Display verbose information. See Verbose section.



The supported algorithms are displayed with their minimum and maximum key sizes in the –l option. These algorithms are provided by the cryptographic framework. Each supported algorithm is an alias of the PKCS #11 mechanism that is the most commonly used and least restricted version of a particular algorithm type. For example, aes is an alias to CKM_AES_CBC_PAD and 3des is an alias to CKM_DES3_CBC_PAD. Algorithm variants with no padding or ECB are not supported.

These aliases are used with the –a option and are case-sensitive.


When the –k option is not used during encryption and decryption tasks, the user is prompted for a passphrase. The passphrase is manipulated into a more secure key using the PBKDF2 algorithm specified in PKCS #5.

When a passphrase is used with encrypt and decrypt, the user entered passphrase is turned into an encryption key using the PBKDF2 algorithm as defined in PKCS #5 v2.0..


If an input file is provided to the command, a progress bar spans the screen. The progress bar denotes every 25% completed with a pipe sign (|). If the input is from standard input, a period (.) is displayed each time 40KB is read. Upon completion of both input methods, Done is printed.


Example 1 Listing Algorithms Available For Use With encrypt

The following example lists available algorithms:

example$ encrypt -l
     Algorithm       Keysize:  Min   Max
     aes                       128   256
     3des                      128   192
     camellia                  128   256
Example 2 Encrypting Using AES

The following example encrypts using AES and prompts for the encryption key:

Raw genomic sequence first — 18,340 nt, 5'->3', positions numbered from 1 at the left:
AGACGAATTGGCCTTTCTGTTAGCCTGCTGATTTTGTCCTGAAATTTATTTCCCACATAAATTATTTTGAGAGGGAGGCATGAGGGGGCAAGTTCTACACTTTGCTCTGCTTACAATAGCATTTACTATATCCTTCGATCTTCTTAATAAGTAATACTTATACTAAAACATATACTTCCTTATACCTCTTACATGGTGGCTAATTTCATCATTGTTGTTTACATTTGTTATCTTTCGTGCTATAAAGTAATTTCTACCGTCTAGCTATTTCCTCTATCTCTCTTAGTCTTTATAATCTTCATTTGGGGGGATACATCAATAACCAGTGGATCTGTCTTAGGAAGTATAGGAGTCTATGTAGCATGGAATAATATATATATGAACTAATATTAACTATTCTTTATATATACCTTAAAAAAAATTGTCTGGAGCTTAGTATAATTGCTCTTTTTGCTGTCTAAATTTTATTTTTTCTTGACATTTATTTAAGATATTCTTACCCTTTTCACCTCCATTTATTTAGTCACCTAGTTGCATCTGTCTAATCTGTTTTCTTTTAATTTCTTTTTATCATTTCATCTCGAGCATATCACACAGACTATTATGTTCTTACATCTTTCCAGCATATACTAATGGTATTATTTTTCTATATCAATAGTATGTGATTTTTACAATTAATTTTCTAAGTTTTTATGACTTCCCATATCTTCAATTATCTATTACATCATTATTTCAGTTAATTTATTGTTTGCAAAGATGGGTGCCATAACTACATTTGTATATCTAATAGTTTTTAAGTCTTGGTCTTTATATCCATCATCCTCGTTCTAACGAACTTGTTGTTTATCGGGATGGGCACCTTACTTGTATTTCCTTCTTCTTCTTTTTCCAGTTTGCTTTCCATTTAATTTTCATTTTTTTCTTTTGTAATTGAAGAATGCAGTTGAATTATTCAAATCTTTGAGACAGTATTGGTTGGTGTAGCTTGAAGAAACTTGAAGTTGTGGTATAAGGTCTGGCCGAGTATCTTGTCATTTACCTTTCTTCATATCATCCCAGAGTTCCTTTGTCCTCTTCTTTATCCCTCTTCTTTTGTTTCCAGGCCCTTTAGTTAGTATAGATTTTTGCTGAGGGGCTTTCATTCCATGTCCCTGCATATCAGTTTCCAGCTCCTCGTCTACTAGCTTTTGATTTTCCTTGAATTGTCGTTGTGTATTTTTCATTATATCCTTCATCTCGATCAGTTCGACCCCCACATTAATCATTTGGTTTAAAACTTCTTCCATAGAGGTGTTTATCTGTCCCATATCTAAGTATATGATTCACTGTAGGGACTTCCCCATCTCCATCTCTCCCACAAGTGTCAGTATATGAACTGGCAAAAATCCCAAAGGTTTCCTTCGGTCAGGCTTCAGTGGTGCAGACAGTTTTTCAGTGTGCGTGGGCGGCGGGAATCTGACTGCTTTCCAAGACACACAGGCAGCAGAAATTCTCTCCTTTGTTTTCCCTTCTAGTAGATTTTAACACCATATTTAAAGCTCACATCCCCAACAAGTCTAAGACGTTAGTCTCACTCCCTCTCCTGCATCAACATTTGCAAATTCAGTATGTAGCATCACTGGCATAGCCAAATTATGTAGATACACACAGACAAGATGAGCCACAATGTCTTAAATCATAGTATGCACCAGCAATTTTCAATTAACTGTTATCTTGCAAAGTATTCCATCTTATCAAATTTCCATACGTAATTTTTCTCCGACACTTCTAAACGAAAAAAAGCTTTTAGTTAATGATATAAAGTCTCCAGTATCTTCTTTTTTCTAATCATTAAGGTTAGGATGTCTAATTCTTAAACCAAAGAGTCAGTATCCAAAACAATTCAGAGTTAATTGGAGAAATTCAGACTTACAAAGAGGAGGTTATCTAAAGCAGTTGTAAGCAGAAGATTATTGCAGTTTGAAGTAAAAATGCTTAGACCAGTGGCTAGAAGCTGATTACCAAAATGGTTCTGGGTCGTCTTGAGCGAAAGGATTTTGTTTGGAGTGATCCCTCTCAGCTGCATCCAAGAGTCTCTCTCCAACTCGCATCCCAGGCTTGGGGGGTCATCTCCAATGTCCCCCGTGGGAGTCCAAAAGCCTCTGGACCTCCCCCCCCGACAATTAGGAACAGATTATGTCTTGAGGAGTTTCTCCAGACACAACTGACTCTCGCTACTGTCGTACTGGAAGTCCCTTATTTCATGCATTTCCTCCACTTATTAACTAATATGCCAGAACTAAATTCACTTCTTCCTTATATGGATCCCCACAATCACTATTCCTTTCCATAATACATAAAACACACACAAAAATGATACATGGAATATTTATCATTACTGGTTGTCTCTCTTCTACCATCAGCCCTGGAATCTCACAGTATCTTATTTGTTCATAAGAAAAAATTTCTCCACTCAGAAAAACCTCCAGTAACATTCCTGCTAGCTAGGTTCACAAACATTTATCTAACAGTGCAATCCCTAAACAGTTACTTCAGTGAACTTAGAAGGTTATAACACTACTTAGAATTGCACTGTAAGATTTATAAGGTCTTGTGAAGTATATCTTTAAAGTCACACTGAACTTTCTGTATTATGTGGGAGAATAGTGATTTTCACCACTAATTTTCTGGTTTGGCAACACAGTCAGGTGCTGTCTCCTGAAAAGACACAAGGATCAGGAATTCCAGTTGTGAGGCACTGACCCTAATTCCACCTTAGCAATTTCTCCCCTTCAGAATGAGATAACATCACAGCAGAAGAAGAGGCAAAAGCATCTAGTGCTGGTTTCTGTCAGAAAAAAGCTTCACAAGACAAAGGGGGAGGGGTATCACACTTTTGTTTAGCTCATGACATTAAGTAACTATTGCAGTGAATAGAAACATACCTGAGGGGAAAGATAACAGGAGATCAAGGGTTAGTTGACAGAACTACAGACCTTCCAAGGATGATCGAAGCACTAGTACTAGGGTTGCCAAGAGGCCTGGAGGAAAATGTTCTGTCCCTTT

example$ encrypt -a aes -i myfile.txt -o secretstuff
Example 3 Encrypting Using AES with a Key File

The following example encrypts using AES after the key file has been created:

example$ pktool genkey keystore=file keytype=aes keylen=128 \
example$ encrypt -a aes -k key -i myfile.txt -o secretstuff

Example 4 Using an In Pipe to Provide Encrypted Tape Backup

The following example uses an in pipe to provide encrypted tape backup:

example$ ufsdump 0f - /var | encrypt -a aes \
     -k /etc/mykeys/backup.k | dd of=/dev/rmt/0
Example 5 Using an In Pipe to Restore Tape Backup

The following example uses and in pipe to restore a tape backup:

example$ decrypt -a aes -k /etc/mykeys/backup.k \
     -i /dev/rmt/0 | ufsrestore xvf -
Example 6 Encrypting an Input File Using the 3DES Algorithm

The following example encrypts the inputfile file with the 192-bit key stored in the des3key file:

example$ encrypt -a 3des -k des3key -i inputfile -o outputfile
Example 7 Encrypting an Input File with an AES token key

The following example encrypts the input file with an AES token key in the soft token keystore. The AES token key can be generated with pktool(1):

example$ encrypt -a aes -K mydeskey \
     -T "Sun Software PKCS#11 softtoken" -i inputfile \
     -o outputfile

Example 8 Listing Algorithms Available For Use With decrypt

The following example lists algorithms available for use with decrypt command:

$ decrypt -l
Algorithm       Keysize:         Min   Max (bits)
aes                       128   256
arcfour                     8  2048
des                        64    64
3des                      128   192
camellia                  128   256

Exit Status

The following exit values are returned:


Successful completion.


An error occurred.


See attributes(7) for descriptions of the following attributes:

Interface Stability

See Also

digest(1), mac(1), pktool(1), getpassphrase(3C), libpkcs11(3LIB), attributes(7), pkcs11_softtoken(7), dd(8)